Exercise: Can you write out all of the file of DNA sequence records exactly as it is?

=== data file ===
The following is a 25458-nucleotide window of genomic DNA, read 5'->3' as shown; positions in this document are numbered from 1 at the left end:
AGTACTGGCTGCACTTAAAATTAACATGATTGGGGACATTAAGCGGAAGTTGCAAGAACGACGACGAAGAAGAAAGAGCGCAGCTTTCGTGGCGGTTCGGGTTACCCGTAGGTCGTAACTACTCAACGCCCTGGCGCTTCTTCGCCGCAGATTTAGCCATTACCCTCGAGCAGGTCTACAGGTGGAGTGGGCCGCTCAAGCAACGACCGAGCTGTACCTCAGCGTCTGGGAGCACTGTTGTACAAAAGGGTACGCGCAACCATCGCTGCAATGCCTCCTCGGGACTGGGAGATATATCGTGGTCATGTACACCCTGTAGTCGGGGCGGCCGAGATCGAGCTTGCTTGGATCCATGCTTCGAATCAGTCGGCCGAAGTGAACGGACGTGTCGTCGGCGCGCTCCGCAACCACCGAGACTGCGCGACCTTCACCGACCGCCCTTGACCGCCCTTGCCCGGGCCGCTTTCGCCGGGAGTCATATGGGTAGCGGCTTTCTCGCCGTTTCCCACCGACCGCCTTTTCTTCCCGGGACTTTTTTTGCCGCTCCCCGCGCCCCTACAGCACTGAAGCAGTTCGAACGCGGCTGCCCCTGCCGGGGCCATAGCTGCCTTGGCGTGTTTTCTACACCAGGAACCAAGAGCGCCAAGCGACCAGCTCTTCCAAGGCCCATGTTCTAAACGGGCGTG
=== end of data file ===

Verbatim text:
The following is a 25458-nucleotide window of genomic DNA, read 5'->3' as shown; positions in this document are numbered from 1 at the left end:
AGTACTGGCTGCACTTAAAATTAACATGATTGGGGACATTAAGCGGAAGTTGCAAGAACGACGACGAAGAAGAAAGAGCGCAGCTTTCGTGGCGGTTCGGGTTACCCGTAGGTCGTAACTACTCAACGCCCTGGCGCTTCTTCGCCGCAGATTTAGCCATTACCCTCGAGCAGGTCTACAGGTGGAGTGGGCCGCTCAAGCAACGACCGAGCTGTACCTCAGCGTCTGGGAGCACTGTTGTACAAAAGGGTACGCGCAACCATCGCTGCAATGCCTCCTCGGGACTGGGAGATATATCGTGGTCATGTACACCCTGTAGTCGGGGCGGCCGAGATCGAGCTTGCTTGGATCCATGCTTCGAATCAGTCGGCCGAAGTGAACGGACGTGTCGTCGGCGCGCTCCGCAACCACCGAGACTGCGCGACCTTCACCGACCGCCCTTGACCGCCCTTGCCCGGGCCGCTTTCGCCGGGAGTCATATGGGTAGCGGCTTTCTCGCCGTTTCCCACCGACCGCCTTTTCTTCCCGGGACTTTTTTTGCCGCTCCCCGCGCCCCTACAGCACTGAAGCAGTTCGAACGCGGCTGCCCCTGCCGGGGCCATAGCTGCCTTGGCGTGTTTTCTACACCAGGAACCAAGAGCGCCAAGCGACCAGCTCTTCCAAGGCCCATGTTCTAAACGGGCGTG